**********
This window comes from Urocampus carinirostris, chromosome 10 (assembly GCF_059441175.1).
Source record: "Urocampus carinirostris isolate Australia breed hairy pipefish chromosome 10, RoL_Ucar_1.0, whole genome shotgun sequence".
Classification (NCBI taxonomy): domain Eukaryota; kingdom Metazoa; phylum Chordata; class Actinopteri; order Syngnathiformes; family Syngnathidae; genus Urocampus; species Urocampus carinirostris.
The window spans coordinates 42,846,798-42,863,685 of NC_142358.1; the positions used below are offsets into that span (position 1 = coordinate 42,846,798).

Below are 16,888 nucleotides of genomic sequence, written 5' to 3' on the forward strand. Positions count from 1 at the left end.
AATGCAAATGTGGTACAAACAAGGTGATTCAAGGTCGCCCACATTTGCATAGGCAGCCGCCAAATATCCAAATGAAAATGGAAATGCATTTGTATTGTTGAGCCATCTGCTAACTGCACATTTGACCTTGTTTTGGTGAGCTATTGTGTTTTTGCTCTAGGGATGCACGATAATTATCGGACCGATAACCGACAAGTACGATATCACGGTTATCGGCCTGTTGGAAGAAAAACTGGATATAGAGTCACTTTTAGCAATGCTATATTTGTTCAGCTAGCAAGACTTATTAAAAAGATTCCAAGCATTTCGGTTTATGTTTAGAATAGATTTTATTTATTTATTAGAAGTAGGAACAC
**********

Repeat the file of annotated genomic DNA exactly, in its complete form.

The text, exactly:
This window comes from Urocampus carinirostris, chromosome 10 (assembly GCF_059441175.1).
Source record: "Urocampus carinirostris isolate Australia breed hairy pipefish chromosome 10, RoL_Ucar_1.0, whole genome shotgun sequence".
Classification (NCBI taxonomy): domain Eukaryota; kingdom Metazoa; phylum Chordata; class Actinopteri; order Syngnathiformes; family Syngnathidae; genus Urocampus; species Urocampus carinirostris.
The window spans coordinates 42,846,798-42,863,685 of NC_142358.1; the positions used below are offsets into that span (position 1 = coordinate 42,846,798).

Below are 16,888 nucleotides of genomic sequence, written 5' to 3' on the forward strand. Positions count from 1 at the left end.
AATGCAAATGTGGTACAAACAAGGTGATTCAAGGTCGCCCACATTTGCATAGGCAGCCGCCAAATATCCAAATGAAAATGGAAATGCATTTGTATTGTTGAGCCATCTGCTAACTGCACATTTGACCTTGTTTTGGTGAGCTATTGTGTTTTTGCTCTAGGGATGCACGATAATTATCGGACCGATAACCGACAAGTACGATATCACGGTTATCGGCCTGTTGGAAGAAAAACTGGATATAGAGTCACTTTTAGCAATGCTATATTTGTTCAGCTAGCAAGACTTATTAAAAAGATTCCAAGCATTTCGGTTTATGTTTAGAATAGATTTTATTTATTTATTAGAAGTAGGAACAC